Speaking of which, Henry, I'd really love to hear your perspective on this. You're our criminal justice reporter. So when I approached you about collaborating on "Perception Gaps," what were your thoughts on tackling this issue and how has it been for you reporting this season?
Henry: Honestly, I'd say like my first thought when, when you approached me about sort of a Season 2 focused on the criminal justice system is, Which part? The justice system is much bigger and more complex than I think many people realize. And it's more than just prisons. It's more than just the courts. There's so many, a lot of layers of complexity that on one hand, it would be really interesting to explore and on another hand, it's just a very large beast to try and – try and tackle. But, you know, the more the more I talked about it with you and given that, you know, the entire season would be focused on it, sort of the more excited I got.
Overall, it's – it's been great. I've enjoyed being able to help out with it and do it in this new format and in such a deep and nuanced way.
Sam: And Jess what about you? What has been the most powerful part of the series for you?
Jess: I think a couple of things. When we started reporting this back in January and February, I was already really excited. It seemed like there was a lot to explore and the idea of doing it through a podcast was just super engaging for me. But as we proceeded with reporting and 2020 sort of unfolded, it was really striking to see how connected the stories we were telling that we were reporting already were to things like the coronavirus pandemic or the protests following the killing of George Floyd. And finding those connections was really a confirmation of why this is such important work.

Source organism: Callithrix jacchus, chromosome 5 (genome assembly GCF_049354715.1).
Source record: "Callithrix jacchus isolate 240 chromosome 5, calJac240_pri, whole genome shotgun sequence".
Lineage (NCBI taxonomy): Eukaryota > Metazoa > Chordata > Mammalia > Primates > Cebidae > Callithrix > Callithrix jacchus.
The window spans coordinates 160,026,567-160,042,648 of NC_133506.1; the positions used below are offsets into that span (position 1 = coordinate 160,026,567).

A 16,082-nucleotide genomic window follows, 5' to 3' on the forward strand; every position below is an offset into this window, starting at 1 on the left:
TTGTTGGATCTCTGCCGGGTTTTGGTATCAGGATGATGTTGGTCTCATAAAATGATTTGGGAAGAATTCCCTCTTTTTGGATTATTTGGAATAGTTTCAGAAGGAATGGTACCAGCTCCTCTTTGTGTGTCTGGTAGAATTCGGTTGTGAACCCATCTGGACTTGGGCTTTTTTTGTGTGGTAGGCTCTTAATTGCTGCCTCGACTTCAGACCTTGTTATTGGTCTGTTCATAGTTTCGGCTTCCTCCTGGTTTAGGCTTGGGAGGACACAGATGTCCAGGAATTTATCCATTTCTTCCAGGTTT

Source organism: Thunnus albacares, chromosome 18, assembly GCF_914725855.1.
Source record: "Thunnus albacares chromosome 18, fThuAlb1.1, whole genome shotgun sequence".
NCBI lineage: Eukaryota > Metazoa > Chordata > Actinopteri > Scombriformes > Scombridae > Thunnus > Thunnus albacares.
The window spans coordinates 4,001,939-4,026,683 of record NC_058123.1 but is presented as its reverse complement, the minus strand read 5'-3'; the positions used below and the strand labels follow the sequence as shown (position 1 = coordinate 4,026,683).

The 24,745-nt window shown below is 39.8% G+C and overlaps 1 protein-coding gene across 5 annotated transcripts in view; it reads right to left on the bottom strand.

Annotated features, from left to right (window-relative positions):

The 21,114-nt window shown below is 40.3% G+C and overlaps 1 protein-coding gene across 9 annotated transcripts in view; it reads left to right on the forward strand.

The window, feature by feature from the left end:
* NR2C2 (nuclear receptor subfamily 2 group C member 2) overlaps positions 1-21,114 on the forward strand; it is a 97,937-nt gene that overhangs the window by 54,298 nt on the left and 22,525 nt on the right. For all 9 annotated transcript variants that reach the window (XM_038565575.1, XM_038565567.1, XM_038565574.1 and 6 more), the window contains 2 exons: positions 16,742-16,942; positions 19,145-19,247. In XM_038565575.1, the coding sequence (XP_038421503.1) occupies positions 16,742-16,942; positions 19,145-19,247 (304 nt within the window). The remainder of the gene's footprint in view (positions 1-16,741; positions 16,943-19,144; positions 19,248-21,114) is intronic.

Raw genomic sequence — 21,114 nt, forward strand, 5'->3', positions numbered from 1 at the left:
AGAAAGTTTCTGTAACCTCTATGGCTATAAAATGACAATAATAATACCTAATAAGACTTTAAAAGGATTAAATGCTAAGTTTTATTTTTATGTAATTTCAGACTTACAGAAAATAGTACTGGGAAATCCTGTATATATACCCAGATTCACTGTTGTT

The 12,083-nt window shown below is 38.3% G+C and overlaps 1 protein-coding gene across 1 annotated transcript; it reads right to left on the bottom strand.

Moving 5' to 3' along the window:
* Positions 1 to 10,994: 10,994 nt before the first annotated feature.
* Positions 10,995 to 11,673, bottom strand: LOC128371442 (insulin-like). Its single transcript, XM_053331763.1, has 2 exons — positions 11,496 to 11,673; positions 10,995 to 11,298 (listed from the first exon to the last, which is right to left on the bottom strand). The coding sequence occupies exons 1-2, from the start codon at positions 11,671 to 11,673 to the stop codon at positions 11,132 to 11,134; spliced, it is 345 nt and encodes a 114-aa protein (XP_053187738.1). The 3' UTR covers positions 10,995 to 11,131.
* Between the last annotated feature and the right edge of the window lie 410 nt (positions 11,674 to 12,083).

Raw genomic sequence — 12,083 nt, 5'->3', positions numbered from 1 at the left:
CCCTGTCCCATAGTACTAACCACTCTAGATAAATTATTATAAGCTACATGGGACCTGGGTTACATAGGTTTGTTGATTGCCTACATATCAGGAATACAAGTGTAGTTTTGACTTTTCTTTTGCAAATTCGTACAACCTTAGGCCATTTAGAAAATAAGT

The other thing is, you know, my background is in writing, like Henry. But there's something about audio that really feels very personal. I've spent a lot of time with the material at this point. And I think hearing those voices really speak to us, whether they're experts or people sharing their personal experiences, work experiences, with us. It's something I'm really excited for our listeners to, to hear and to experience for themselves.
Which is a great point to ask you, Sam: How can they listen to this podcast?
Sam: The easiest thing you can do is go to our website, csmonitor.com/perceptiongaps. You can listen to all the episodes. They're right on that page. And you can also find links to your favorite podcast players. You can also sign up for our free newsletter to get the episode sent right to your inbox each week. We include bonus materials behind the scenes takes, other articles, photos, videos. Again, the website is csmonitor.com/perceptiongaps. Jess, Henry: Before we leave our listeners, is there anything else that you want to add?
Henry: I think it's always great to get to try and cover this. The justice system in new ways, because it is sort of almost intentionally. And a lot of ways opaque. So anything that we can do to make it sort of more accessible and understandable for the public is great. Given all the things that have been happening this year, I think it's really, really timely and important and gives us a lot to wrestle with and help listeners and readers and everyone who follows them on the edge to understand it.
Jess: Yeah, and I just want to add that we've got a lot of great voices, a lot of great stories this season. So whether you're a longtime Monitor reader who's just trying out podcasts for the first time or you haven't had a lot of experience with the Monitor, but you love audio. We really, really hope that you join us on this journey and hopefully you find something meaningful to you when you listen to all of our – all of our episodes.
Sam: And I do want to say real quick: to all of our returning listeners, thank you. Because without you and your support, we wouldn't be here doing a second season. And to all of our new listeners, we're really excited to have you. So, again, you can find everything at csmonitor.com/perceptiongaps.